Motorists are being warned that road tax on the car they are looking to buy could skyrocket by up to 2475% next week.
Analysis from What Car? has shown that the cost of taxing a car purchased after April 1st 2017 could be up to 25 times more, with even some of the most environmentally friendly plug-in hybrids commanding sharp tax increases.
The new rules stipulate that after April 1st, newly registered cars will be taxed in accordance with their CO2 emissions for the first 12 months. After this period, road tax amounts will depend on the type of fuel the car needs.
Cars registered after April 1st and have an RRP of more than £40,000 will also be charged an additional £310 a year for the next five years.
It’s conventional hybrids such as the Lexus GS300h and RX450h that will be hit hardest, however. These have traditionally been an attractive option for those seeking a luxury car with small-car emissions, because under the outgoing legislation, the GS300h and RX450h cost owners as little as £40 to tax over three years. But under the new rules, that increases to £1,030.
Under the new legislation, only zero-emissions cars costing less than £40,000 will be free to tax.
In the case of the GS300h hybrid, the near-£1000 hike in the three-year tax bill is made up of a £150 first-year rate based on its CO2 emissions, followed by two subsequent payments of the new hybrid flat rate of £130 per year, which applies to all vehicles with emissions above 0g/km CO2.
On the up side, the Audi, Mitsubishi and Volvo remain eligible for a government grant of £2,500 thanks to their low CO2 emissions of less than 75g/km, and if buyers order before the tax hike they could save almost half as much again.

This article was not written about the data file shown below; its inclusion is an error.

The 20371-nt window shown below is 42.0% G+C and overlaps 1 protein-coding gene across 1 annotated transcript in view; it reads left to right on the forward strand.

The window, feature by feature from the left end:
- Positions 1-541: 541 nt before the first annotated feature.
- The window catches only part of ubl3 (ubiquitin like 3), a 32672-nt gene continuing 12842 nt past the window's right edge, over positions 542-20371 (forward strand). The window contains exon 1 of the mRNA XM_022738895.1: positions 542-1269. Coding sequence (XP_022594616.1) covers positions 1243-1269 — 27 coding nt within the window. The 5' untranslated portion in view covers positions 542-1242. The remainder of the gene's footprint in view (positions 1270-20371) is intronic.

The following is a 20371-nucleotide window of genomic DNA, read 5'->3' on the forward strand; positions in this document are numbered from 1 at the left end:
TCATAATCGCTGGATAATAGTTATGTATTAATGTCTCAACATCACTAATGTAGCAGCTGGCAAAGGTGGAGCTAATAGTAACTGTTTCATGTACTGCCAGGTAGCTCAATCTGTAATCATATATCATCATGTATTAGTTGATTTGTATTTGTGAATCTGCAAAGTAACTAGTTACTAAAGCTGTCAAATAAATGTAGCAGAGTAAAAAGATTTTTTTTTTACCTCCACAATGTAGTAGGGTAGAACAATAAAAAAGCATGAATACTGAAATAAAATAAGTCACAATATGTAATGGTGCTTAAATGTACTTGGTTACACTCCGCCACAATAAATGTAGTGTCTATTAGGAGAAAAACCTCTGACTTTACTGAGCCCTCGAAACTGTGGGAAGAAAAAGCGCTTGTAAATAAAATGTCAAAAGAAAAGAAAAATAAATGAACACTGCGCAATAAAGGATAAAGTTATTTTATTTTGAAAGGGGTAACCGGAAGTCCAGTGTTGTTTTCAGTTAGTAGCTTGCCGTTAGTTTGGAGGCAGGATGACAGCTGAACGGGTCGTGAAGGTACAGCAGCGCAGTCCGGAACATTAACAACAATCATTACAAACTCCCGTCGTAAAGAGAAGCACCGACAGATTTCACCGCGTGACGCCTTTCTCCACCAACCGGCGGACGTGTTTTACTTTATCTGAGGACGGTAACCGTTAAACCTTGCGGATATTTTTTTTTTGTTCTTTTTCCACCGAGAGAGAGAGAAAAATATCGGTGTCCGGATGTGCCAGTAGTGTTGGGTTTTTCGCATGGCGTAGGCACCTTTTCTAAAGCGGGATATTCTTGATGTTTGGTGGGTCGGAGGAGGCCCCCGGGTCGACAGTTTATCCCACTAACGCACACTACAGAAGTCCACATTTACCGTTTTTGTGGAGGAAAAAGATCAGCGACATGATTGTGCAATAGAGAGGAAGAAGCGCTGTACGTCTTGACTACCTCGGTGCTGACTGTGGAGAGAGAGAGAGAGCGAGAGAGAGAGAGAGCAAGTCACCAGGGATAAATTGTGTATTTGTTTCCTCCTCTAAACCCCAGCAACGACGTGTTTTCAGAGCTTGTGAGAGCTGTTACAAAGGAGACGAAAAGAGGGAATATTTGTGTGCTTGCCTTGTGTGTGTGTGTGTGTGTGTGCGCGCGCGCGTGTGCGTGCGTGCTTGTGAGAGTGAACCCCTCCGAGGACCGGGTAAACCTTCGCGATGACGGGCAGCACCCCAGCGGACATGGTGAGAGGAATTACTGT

Motorists who flocked to buy one of Britain’s top sellers in the first months of 2017 are also likely to have avoided a hefty tax premium and could still do so if they move quickly. Six of 2017’s top 10 sellers are among the highest risers. Certain derivatives of the Vauxhall Astra, Ford Focus, Nissan Qashqai, Mercedes C-Class, Audi A3 and BMW 3-Series will command an extra tax bill of between £400 and £1,000 over three years.
What Car? editor Steve Huntingford said: “The new tax laws are designed to increase the advantage of running a zero emissions car, but they make things much more complicated and push up the price of many ‘bread and butter’ models. Fortunately, there are still opportunities to get a great deal.
“Buyers still have a small window to snap up a bargain before 1 April, and there are a number of grants for plug-in hybrids at their disposal. Tax aside, valuable savings can be made by using the What Car? New Car Marketplace to get the best possible price.”
Content Marketing Executive at Motors.co.uk